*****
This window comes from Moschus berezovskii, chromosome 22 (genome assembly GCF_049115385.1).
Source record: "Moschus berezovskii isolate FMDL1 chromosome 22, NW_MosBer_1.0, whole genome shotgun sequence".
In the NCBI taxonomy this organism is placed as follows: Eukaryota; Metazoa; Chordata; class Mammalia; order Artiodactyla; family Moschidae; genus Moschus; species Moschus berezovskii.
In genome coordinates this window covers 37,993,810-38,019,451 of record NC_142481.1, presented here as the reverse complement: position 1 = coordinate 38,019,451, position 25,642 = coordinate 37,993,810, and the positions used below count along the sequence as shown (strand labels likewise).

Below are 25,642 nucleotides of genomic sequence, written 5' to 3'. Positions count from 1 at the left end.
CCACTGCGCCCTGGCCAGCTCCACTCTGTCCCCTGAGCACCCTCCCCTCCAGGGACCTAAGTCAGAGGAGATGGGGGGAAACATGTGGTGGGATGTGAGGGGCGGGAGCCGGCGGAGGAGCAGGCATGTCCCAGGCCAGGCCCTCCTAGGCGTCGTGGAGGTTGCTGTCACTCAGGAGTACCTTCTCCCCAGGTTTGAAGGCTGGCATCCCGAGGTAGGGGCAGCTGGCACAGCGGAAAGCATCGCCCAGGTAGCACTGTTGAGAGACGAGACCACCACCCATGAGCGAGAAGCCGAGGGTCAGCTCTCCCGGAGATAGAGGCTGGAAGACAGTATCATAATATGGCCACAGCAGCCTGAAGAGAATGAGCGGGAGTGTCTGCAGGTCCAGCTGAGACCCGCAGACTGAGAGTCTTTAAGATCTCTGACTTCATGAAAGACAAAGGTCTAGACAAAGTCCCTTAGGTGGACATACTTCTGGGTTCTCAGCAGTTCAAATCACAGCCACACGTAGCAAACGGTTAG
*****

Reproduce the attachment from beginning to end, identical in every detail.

This window comes from Moschus berezovskii, chromosome 22 (genome assembly GCF_049115385.1).
Source record: "Moschus berezovskii isolate FMDL1 chromosome 22, NW_MosBer_1.0, whole genome shotgun sequence".
In the NCBI taxonomy this organism is placed as follows: Eukaryota; Metazoa; Chordata; class Mammalia; order Artiodactyla; family Moschidae; genus Moschus; species Moschus berezovskii.
In genome coordinates this window covers 37,993,810-38,019,451 of record NC_142481.1, presented here as the reverse complement: position 1 = coordinate 38,019,451, position 25,642 = coordinate 37,993,810, and the positions used below count along the sequence as shown (strand labels likewise).

Below are 25,642 nucleotides of genomic sequence, written 5' to 3'. Positions count from 1 at the left end.
CCACTGCGCCCTGGCCAGCTCCACTCTGTCCCCTGAGCACCCTCCCCTCCAGGGACCTAAGTCAGAGGAGATGGGGGGAAACATGTGGTGGGATGTGAGGGGCGGGAGCCGGCGGAGGAGCAGGCATGTCCCAGGCCAGGCCCTCCTAGGCGTCGTGGAGGTTGCTGTCACTCAGGAGTACCTTCTCCCCAGGTTTGAAGGCTGGCATCCCGAGGTAGGGGCAGCTGGCACAGCGGAAAGCATCGCCCAGGTAGCACTGTTGAGAGACGAGACCACCACCCATGAGCGAGAAGCCGAGGGTCAGCTCTCCCGGAGATAGAGGCTGGAAGACAGTATCATAATATGGCCACAGCAGCCTGAAGAGAATGAGCGGGAGTGTCTGCAGGTCCAGCTGAGACCCGCAGACTGAGAGTCTTTAAGATCTCTGACTTCATGAAAGACAAAGGTCTAGACAAAGTCCCTTAGGTGGACATACTTCTGGGTTCTCAGCAGTTCAAATCACAGCCACACGTAGCAAACGGTTAG